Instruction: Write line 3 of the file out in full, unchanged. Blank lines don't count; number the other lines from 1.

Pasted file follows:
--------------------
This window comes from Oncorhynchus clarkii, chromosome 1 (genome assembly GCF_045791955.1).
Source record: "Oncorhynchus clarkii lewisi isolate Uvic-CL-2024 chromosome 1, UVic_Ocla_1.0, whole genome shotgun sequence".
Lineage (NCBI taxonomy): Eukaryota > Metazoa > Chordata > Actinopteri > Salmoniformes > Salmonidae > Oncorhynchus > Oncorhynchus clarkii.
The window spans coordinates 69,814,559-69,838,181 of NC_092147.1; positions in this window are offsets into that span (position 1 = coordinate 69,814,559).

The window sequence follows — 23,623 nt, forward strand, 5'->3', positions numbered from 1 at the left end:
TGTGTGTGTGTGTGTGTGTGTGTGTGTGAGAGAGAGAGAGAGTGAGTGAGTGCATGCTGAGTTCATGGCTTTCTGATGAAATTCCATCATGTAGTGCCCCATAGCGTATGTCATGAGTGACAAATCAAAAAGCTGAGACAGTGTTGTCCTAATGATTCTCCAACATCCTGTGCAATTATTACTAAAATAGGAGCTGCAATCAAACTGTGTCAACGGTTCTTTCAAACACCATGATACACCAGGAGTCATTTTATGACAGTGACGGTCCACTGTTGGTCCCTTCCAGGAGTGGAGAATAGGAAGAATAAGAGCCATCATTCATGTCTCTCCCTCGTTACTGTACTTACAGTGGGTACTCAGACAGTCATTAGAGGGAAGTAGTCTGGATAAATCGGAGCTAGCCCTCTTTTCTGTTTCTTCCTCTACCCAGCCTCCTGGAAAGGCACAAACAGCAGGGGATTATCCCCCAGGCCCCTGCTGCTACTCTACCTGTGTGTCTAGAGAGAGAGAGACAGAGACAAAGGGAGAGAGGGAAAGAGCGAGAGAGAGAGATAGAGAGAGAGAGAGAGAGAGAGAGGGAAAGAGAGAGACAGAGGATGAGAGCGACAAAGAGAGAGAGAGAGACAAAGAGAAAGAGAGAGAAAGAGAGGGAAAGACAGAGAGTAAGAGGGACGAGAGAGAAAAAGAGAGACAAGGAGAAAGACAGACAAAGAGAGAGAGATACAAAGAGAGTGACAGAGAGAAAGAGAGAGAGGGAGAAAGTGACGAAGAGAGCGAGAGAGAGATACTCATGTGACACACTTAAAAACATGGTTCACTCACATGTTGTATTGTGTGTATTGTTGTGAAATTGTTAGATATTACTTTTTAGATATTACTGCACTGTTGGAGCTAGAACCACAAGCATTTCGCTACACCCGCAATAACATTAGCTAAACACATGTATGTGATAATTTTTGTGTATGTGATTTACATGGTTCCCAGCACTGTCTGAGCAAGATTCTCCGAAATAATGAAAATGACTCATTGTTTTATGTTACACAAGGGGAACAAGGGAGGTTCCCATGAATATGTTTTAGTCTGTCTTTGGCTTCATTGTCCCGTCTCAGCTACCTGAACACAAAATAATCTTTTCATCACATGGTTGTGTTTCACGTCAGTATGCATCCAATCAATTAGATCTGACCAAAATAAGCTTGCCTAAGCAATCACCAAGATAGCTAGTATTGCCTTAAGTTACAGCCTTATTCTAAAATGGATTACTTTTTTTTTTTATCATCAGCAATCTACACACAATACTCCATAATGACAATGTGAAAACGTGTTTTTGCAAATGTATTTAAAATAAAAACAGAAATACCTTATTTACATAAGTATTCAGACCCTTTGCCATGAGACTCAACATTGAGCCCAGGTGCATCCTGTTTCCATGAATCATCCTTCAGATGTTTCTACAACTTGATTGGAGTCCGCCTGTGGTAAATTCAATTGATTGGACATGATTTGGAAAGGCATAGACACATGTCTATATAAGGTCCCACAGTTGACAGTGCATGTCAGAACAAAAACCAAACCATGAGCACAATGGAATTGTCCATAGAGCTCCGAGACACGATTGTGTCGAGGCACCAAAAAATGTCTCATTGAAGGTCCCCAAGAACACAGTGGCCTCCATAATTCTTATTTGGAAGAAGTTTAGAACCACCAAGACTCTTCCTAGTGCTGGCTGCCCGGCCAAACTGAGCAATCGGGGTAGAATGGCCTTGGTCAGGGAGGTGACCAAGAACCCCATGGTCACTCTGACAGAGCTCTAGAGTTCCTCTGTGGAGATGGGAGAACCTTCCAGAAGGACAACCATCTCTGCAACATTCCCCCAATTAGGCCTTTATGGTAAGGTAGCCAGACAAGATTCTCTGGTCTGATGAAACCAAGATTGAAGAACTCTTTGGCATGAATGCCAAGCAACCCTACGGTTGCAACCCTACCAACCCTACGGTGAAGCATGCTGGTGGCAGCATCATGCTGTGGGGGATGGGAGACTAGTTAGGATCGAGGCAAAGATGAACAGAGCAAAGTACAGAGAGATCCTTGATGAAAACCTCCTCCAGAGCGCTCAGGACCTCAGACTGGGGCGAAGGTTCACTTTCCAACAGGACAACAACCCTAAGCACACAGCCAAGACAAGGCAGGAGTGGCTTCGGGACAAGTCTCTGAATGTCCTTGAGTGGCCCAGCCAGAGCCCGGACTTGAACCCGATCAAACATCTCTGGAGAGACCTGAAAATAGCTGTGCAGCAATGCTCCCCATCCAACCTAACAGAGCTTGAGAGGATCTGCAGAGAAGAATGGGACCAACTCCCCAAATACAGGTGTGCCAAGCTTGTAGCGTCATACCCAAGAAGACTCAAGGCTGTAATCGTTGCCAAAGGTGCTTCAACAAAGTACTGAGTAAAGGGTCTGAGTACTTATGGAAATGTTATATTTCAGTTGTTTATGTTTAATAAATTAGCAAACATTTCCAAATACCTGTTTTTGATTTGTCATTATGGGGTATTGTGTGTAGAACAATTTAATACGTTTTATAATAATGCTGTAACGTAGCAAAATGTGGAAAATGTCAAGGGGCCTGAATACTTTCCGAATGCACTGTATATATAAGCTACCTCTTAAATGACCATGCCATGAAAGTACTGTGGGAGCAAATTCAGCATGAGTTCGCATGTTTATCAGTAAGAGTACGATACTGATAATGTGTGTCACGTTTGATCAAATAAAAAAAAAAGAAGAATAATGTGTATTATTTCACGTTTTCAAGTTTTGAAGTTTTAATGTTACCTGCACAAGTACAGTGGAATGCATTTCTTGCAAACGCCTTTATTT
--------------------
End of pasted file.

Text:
Lineage (NCBI taxonomy): Eukaryota > Metazoa > Chordata > Actinopteri > Salmoniformes > Salmonidae > Oncorhynchus > Oncorhynchus clarkii.